Dec 31, 2009

Florida DEP Releases Lower St. Johns River Tributaries Basin Management Action Plan

Program moves forward with cooperation of local, regional stakeholders

The Florida Department of Environmental Protection (DEP) announced adoption of the Lower St. Johns River (LSJR) Tributaries Basin Management Action Plan (BMAP). The action plan, developed in partnership with city of Jacksonville, Duval County Health Department, Florida Department of Transportation and JEA (regional utility provider) identifies actions to decrease fecal coliform bacteria in 10 water bodies within the LSJR Basin. These water bodies are Newcastle Creek, Hogan Creek, Butcher Pen Creek, Miller Creek, Miramar Creek, Big Fishweir Creek, Deer Creek, Terrapin Creek, Goodbys Creek and Open Creek.

Water quality restoration targets, called total maximum daily loads (TMDLs), were adopted by DEP for the 10 water bodies. The TMDLs establish the amount of reduction of fecal coliform bacteria that is needed to restore the beneficial uses of these water bodies. The TMDLs require reductions in fecal coliform bacteria ranging from 60 to 92% in order to meet water quality standards. The BMAP lists the steps that must be taken to reduce bacteria, a schedule for their implementation and potential resources to accomplish the reductions.

“This effort demonstrates the commitment of local governments and stakeholders to the restoration of water bodies in their part of the state,” said DEP Secretary Michael W. Sole. “To the credit of local government, many projects have been implemented in advance of finalizing the restoration plan.”

The LSJR Tributaries BMAP was developed under DEP’s approach to identifying polluted waterways and building partnerships with local, regional and state interests to return the water bodies to a healthy condition. Through its science-based program, DEP determined that these LSJR tributaries did not meet Florida’s water quality standards and, therefore, established restoration targets and worked in collaboration with local stakeholders to create the BMAP. The local stakeholders identified more than 480 projects to achieve restoration in these water bodies and have committed to monitoring to ensure restoration occurs and to identify additional fecal coliform sources.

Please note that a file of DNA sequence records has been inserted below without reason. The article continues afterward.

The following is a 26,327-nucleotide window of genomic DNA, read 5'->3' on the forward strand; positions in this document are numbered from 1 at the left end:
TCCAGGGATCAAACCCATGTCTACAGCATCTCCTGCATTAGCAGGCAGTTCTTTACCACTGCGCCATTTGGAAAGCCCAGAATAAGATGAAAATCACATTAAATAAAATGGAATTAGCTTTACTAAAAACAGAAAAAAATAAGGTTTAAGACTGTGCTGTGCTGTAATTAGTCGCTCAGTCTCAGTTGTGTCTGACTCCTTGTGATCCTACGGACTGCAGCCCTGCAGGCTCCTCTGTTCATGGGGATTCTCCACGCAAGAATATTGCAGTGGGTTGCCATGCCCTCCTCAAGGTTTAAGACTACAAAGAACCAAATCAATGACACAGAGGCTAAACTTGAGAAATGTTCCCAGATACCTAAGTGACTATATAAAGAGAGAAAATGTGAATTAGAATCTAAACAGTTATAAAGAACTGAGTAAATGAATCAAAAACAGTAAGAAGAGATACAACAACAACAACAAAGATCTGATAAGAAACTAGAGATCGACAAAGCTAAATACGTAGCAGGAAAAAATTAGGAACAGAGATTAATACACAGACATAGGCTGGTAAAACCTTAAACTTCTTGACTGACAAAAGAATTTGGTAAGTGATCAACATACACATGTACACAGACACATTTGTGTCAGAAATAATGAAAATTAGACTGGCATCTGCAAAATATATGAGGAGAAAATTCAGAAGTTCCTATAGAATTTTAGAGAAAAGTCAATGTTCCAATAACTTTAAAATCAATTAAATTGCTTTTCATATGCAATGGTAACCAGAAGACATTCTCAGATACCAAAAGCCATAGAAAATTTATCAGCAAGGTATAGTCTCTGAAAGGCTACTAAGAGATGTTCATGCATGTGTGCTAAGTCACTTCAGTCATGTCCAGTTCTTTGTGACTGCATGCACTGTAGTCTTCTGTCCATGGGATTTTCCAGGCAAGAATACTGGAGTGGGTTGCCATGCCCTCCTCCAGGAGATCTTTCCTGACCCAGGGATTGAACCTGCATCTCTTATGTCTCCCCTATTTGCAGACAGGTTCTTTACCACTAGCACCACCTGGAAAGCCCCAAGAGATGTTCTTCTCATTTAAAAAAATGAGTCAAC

Jacksonville Mayor John Peyton cited the city’s new storm water utility as a key to restoration projects in addressing bacterial contamination.

“The storm water utility fee funds many of the projects and all of the monitoring activities that will, over time, improve the health of our tributaries and consequently the St. Johns River,” he said. “It is another component of the city’s commitment to restore the health of our waterways under the River Accord, a 10-year multi-agency initiative that charts a path of continual improvement for local agencies when it comes to water quality. We look forward to partnering with DEP and other stakeholders on the next phase of the BMAP process, when an additional 15 tributaries will be the focus.”

Proposed actions include improvements in storm water management, implementation of corrective actions for sewer system failures, removal of failing septic tanks, field investigations to better identify and mitigate pollutant sources and ongoing public education programs. The stakeholders have already implemented many of these actions and the remaining projects will be in place within the next five years.